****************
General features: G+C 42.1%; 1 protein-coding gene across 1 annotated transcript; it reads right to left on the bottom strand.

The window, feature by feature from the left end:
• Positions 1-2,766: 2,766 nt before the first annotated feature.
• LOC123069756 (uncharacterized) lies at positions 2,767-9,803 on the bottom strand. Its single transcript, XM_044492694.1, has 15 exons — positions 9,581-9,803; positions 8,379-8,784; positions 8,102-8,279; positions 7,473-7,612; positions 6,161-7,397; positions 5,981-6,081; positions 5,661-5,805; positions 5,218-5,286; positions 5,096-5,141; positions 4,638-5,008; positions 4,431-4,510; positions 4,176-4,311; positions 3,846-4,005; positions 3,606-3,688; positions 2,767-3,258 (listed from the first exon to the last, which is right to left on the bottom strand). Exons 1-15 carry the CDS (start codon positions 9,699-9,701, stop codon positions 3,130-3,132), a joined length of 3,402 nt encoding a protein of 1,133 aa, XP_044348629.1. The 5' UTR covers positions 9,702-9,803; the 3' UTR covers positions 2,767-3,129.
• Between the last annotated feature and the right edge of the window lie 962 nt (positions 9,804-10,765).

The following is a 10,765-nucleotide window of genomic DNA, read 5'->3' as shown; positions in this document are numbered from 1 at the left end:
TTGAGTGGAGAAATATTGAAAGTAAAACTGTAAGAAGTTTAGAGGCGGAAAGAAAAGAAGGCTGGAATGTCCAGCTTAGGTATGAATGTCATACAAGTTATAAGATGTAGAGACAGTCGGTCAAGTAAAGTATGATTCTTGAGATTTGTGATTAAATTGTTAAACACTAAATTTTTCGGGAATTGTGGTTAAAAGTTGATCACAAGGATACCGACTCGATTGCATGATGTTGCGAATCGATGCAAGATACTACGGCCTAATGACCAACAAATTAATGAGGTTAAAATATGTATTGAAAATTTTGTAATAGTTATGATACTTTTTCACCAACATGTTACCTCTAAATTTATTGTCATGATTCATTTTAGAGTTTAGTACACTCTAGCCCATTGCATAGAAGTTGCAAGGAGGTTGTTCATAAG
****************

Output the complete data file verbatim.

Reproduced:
General features: G+C 42.1%; 1 protein-coding gene across 1 annotated transcript; it reads right to left on the bottom strand.

The window, feature by feature from the left end:
• Positions 1-2,766: 2,766 nt before the first annotated feature.
• LOC123069756 (uncharacterized) lies at positions 2,767-9,803 on the bottom strand. Its single transcript, XM_044492694.1, has 15 exons — positions 9,581-9,803; positions 8,379-8,784; positions 8,102-8,279; positions 7,473-7,612; positions 6,161-7,397; positions 5,981-6,081; positions 5,661-5,805; positions 5,218-5,286; positions 5,096-5,141; positions 4,638-5,008; positions 4,431-4,510; positions 4,176-4,311; positions 3,846-4,005; positions 3,606-3,688; positions 2,767-3,258 (listed from the first exon to the last, which is right to left on the bottom strand). Exons 1-15 carry the CDS (start codon positions 9,699-9,701, stop codon positions 3,130-3,132), a joined length of 3,402 nt encoding a protein of 1,133 aa, XP_044348629.1. The 5' UTR covers positions 9,702-9,803; the 3' UTR covers positions 2,767-3,129.
• Between the last annotated feature and the right edge of the window lie 962 nt (positions 9,804-10,765).

The following is a 10,765-nucleotide window of genomic DNA, read 5'->3' as shown; positions in this document are numbered from 1 at the left end:
TTGAGTGGAGAAATATTGAAAGTAAAACTGTAAGAAGTTTAGAGGCGGAAAGAAAAGAAGGCTGGAATGTCCAGCTTAGGTATGAATGTCATACAAGTTATAAGATGTAGAGACAGTCGGTCAAGTAAAGTATGATTCTTGAGATTTGTGATTAAATTGTTAAACACTAAATTTTTCGGGAATTGTGGTTAAAAGTTGATCACAAGGATACCGACTCGATTGCATGATGTTGCGAATCGATGCAAGATACTACGGCCTAATGACCAACAAATTAATGAGGTTAAAATATGTATTGAAAATTTTGTAATAGTTATGATACTTTTTCACCAACATGTTACCTCTAAATTTATTGTCATGATTCATTTTAGAGTTTAGTACACTCTAGCCCATTGCATAGAAGTTGCAAGGAGGTTGTTCATAAG